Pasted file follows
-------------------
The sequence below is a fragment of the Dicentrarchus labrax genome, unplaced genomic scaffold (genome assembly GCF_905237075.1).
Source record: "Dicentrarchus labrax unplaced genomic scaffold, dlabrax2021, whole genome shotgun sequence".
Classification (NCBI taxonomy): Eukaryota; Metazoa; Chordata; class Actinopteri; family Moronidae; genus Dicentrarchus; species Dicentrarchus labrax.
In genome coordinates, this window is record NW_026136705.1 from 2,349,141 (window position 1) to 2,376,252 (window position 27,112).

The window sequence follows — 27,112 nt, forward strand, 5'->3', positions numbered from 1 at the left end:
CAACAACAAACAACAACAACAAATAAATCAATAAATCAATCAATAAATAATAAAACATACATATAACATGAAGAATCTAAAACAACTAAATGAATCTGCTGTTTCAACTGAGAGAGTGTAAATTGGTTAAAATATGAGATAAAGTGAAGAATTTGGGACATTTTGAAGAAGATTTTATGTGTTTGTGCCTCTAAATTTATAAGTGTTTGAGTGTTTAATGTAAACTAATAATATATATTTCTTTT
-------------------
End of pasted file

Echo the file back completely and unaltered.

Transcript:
The sequence below is a fragment of the Dicentrarchus labrax genome, unplaced genomic scaffold (genome assembly GCF_905237075.1).
Source record: "Dicentrarchus labrax unplaced genomic scaffold, dlabrax2021, whole genome shotgun sequence".
Classification (NCBI taxonomy): Eukaryota; Metazoa; Chordata; class Actinopteri; family Moronidae; genus Dicentrarchus; species Dicentrarchus labrax.
In genome coordinates, this window is record NW_026136705.1 from 2,349,141 (window position 1) to 2,376,252 (window position 27,112).

The window sequence follows — 27,112 nt, forward strand, 5'->3', positions numbered from 1 at the left end:
CAACAACAAACAACAACAACAAATAAATCAATAAATCAATCAATAAATAATAAAACATACATATAACATGAAGAATCTAAAACAACTAAATGAATCTGCTGTTTCAACTGAGAGAGTGTAAATTGGTTAAAATATGAGATAAAGTGAAGAATTTGGGACATTTTGAAGAAGATTTTATGTGTTTGTGCCTCTAAATTTATAAGTGTTTGAGTGTTTAATGTAAACTAATAATATATATTTCTTTT